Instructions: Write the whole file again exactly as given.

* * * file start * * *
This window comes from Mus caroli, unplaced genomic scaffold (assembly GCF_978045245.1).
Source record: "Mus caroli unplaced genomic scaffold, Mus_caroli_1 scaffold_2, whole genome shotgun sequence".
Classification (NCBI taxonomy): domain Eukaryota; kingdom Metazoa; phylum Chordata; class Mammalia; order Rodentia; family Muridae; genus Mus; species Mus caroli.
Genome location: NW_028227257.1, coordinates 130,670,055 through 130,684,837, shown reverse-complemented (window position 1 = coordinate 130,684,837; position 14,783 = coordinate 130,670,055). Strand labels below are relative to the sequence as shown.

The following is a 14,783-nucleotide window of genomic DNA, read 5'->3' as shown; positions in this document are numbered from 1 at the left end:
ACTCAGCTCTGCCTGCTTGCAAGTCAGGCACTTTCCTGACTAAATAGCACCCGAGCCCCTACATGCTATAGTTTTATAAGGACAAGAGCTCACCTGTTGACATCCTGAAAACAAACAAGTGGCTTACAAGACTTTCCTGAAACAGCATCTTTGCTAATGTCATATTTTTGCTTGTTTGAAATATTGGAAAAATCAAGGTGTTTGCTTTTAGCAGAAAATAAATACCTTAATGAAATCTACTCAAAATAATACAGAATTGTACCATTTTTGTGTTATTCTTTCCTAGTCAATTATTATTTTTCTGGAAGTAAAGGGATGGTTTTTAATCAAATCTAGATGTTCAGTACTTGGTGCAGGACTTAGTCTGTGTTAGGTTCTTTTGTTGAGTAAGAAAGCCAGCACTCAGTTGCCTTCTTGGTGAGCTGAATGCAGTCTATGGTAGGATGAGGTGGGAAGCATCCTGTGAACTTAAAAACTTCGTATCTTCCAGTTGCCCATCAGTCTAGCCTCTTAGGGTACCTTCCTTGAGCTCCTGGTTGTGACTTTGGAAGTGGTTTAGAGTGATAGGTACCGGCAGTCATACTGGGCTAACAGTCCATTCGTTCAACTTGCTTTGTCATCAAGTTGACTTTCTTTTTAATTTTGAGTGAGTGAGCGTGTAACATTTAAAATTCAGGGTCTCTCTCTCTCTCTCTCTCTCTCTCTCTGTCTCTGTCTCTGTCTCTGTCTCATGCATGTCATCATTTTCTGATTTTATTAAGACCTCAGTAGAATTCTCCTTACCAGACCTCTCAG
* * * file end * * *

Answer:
This window comes from Mus caroli, unplaced genomic scaffold (assembly GCF_978045245.1).
Source record: "Mus caroli unplaced genomic scaffold, Mus_caroli_1 scaffold_2, whole genome shotgun sequence".
Classification (NCBI taxonomy): domain Eukaryota; kingdom Metazoa; phylum Chordata; class Mammalia; order Rodentia; family Muridae; genus Mus; species Mus caroli.
Genome location: NW_028227257.1, coordinates 130,670,055 through 130,684,837, shown reverse-complemented (window position 1 = coordinate 130,684,837; position 14,783 = coordinate 130,670,055). Strand labels below are relative to the sequence as shown.

The following is a 14,783-nucleotide window of genomic DNA, read 5'->3' as shown; positions in this document are numbered from 1 at the left end:
ACTCAGCTCTGCCTGCTTGCAAGTCAGGCACTTTCCTGACTAAATAGCACCCGAGCCCCTACATGCTATAGTTTTATAAGGACAAGAGCTCACCTGTTGACATCCTGAAAACAAACAAGTGGCTTACAAGACTTTCCTGAAACAGCATCTTTGCTAATGTCATATTTTTGCTTGTTTGAAATATTGGAAAAATCAAGGTGTTTGCTTTTAGCAGAAAATAAATACCTTAATGAAATCTACTCAAAATAATACAGAATTGTACCATTTTTGTGTTATTCTTTCCTAGTCAATTATTATTTTTCTGGAAGTAAAGGGATGGTTTTTAATCAAATCTAGATGTTCAGTACTTGGTGCAGGACTTAGTCTGTGTTAGGTTCTTTTGTTGAGTAAGAAAGCCAGCACTCAGTTGCCTTCTTGGTGAGCTGAATGCAGTCTATGGTAGGATGAGGTGGGAAGCATCCTGTGAACTTAAAAACTTCGTATCTTCCAGTTGCCCATCAGTCTAGCCTCTTAGGGTACCTTCCTTGAGCTCCTGGTTGTGACTTTGGAAGTGGTTTAGAGTGATAGGTACCGGCAGTCATACTGGGCTAACAGTCCATTCGTTCAACTTGCTTTGTCATCAAGTTGACTTTCTTTTTAATTTTGAGTGAGTGAGCGTGTAACATTTAAAATTCAGGGTCTCTCTCTCTCTCTCTCTCTCTCTCTCTGTCTCTGTCTCTGTCTCTGTCTCATGCATGTCATCATTTTCTGATTTTATTAAGACCTCAGTAGAATTCTCCTTACCAGACCTCTCAG